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A Proposal for School Choice

By Walt Gardner — June 30, 2010 5 min read
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It’s time to acknowledge that parental choice of schools is the wave of the future. Its foes can continue to try to stall its growth through a series of rear guard actions, but they will not succeed in derailing the movement. It is too powerful. The only question, therefore, is the form that parental choice will ultimately take. There is an urgency to the issue, however, that is not fully appreciated.

I say that because the education of children is time-sensitive. Education Department data show that children from disadvantaged backgrounds enter kindergarten already three months behind the national average in reading and math skills, and never catch up. But children from other families are no less entitled to a quality education in their days at school. In other words, there is a narrow window of opportunity to educate the young, regardless of the backgrounds of those involved.

In a perfect world, all neighborhood public schools would provide the kind of education that all parents believe is best for their children. But this is not reality. Of course, we should strive to make public schools better so that parents would see no reason to look elsewhere. In the meantime, however, what are involved parents to do when they are profoundly disaffected with the public schools their children are attending after they have tirelessly worked through proper channels to improve matters?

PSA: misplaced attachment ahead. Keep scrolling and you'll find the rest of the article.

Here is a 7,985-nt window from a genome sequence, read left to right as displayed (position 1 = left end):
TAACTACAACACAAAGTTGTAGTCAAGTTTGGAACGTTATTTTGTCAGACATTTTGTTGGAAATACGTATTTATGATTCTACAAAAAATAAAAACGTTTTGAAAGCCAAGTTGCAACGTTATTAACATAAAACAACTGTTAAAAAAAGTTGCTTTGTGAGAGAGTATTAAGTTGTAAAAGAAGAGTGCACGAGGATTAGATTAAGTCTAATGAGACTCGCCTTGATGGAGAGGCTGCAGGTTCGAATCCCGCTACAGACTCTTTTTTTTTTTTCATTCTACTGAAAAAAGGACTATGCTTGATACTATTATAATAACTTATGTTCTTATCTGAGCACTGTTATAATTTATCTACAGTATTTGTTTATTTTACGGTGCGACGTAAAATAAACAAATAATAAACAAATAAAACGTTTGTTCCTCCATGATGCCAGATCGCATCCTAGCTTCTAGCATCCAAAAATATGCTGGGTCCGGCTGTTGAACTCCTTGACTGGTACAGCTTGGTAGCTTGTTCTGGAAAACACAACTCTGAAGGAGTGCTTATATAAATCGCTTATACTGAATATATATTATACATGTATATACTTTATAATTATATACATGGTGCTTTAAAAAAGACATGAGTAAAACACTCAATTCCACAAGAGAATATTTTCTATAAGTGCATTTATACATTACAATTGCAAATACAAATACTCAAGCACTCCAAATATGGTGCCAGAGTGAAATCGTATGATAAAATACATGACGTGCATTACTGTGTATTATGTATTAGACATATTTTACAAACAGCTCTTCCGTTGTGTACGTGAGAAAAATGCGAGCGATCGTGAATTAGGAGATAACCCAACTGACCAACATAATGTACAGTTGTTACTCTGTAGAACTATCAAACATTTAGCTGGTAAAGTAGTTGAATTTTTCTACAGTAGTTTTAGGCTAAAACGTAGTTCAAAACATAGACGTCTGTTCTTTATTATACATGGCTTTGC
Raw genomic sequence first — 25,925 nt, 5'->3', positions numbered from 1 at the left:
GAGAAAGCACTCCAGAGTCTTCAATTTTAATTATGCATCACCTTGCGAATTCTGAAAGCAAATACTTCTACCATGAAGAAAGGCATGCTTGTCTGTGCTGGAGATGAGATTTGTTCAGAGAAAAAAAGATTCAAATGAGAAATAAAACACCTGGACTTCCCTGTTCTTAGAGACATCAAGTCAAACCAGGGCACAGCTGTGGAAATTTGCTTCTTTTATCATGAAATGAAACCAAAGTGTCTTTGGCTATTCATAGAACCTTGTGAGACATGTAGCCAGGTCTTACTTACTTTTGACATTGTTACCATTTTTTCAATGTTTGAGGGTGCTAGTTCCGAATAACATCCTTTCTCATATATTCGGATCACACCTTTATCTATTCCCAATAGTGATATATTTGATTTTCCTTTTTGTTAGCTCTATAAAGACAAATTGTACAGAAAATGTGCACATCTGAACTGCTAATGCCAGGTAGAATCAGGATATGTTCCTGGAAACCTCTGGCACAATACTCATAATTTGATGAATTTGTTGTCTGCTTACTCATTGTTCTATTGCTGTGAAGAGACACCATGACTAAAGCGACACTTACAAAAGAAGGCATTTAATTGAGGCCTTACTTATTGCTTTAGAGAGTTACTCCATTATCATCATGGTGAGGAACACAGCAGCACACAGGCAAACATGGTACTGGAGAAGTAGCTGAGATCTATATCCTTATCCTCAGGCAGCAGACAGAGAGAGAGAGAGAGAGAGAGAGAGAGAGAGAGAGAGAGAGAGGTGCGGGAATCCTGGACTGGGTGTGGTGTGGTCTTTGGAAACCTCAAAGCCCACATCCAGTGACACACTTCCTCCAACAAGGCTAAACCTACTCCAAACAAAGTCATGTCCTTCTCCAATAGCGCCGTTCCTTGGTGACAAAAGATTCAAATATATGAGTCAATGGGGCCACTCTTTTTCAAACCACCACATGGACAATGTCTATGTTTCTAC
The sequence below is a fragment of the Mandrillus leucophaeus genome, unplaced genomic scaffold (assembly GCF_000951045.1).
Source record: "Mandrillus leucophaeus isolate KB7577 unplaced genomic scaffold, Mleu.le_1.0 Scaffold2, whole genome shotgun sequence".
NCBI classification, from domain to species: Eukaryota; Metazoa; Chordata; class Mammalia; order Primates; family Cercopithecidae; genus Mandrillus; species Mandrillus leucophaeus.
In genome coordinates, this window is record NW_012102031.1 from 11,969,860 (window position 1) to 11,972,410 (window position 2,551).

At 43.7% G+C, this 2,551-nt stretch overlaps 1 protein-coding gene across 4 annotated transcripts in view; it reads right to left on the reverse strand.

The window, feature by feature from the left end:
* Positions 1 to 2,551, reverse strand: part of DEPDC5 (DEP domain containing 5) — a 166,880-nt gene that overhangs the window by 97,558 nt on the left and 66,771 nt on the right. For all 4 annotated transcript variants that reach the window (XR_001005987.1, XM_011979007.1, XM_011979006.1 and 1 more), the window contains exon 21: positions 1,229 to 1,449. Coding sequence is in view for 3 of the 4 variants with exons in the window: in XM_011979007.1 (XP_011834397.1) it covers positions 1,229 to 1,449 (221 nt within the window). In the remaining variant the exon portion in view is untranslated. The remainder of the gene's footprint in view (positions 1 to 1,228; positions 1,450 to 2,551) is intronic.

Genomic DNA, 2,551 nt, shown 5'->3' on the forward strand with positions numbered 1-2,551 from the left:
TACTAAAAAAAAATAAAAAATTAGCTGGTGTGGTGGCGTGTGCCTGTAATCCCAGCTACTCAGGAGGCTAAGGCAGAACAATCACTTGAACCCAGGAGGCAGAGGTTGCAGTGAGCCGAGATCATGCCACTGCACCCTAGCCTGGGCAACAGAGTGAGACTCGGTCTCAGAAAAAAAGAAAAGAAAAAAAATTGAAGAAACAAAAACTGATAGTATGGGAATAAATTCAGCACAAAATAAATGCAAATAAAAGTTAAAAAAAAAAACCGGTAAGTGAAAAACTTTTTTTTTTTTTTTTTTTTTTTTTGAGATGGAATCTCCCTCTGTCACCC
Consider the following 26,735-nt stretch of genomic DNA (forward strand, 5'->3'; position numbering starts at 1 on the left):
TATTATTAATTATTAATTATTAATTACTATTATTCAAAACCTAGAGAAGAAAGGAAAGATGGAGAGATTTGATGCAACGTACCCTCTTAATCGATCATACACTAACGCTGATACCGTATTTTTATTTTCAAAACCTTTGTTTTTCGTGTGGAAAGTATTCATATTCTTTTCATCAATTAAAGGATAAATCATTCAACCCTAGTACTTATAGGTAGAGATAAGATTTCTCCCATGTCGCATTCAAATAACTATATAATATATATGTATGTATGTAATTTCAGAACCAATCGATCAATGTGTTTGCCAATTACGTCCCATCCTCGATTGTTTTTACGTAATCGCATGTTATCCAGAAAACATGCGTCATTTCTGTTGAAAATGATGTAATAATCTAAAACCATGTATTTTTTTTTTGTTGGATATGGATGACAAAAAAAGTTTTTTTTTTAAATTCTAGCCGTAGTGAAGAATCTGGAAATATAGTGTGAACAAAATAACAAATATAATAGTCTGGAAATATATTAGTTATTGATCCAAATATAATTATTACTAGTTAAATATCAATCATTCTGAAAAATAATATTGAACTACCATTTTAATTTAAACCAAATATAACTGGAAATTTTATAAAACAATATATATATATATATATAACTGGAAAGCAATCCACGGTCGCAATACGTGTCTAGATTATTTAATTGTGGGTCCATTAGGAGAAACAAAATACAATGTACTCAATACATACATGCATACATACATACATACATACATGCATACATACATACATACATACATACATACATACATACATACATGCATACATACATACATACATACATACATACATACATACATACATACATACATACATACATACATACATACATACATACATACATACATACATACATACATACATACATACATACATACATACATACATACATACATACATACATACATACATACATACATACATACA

The answer is they do what they have always done by applying to private schools of various kinds. Yet we know that families with means are in the most advantageous position. That’s why prep schools have existed for generations. However, not all parents can afford the cost or have children who can meet the requirements for admission. These obstacles apply as well to more recently established private schools. Parents can also apply to charter schools or to magnet schools. But demand too often exceeds supply. Meanwhile, the clock is steadily ticking on their children’s education.

Since voters in more than 25 states have rejected vouchers or their variants, I raise the possibility of education tax credits. They combine personal-use and donation credits. The latter are an extension of existing tax benefits for charitable giving. Critics argue that this position is anti-public education. I understand their reaction. But I remind them that I graduated from an excellent public school district (K-12) and taught in the same public high school in the Los Angeles Unified School District for my entire 28-year career. As a result, I fervently believe in public education. I want it to thrive - not disappear.

Yet I also know that many parents from different socioeconomic backgrounds are angry and frustrated. There’s little sense trying to convince them that a greater good than their own children should enter into their thinking. They have already strapped themselves financially by selling their houses or vacating their apartments to move into neighborhoods with better schools in order to give their children the education they want. On June 25, the Wall Street Journal documented the extent of this desperation across the country (“Good Schools, Bad Real Estate”). It puts a human face on the sacrifices that parents make to get their children into exceptional schools.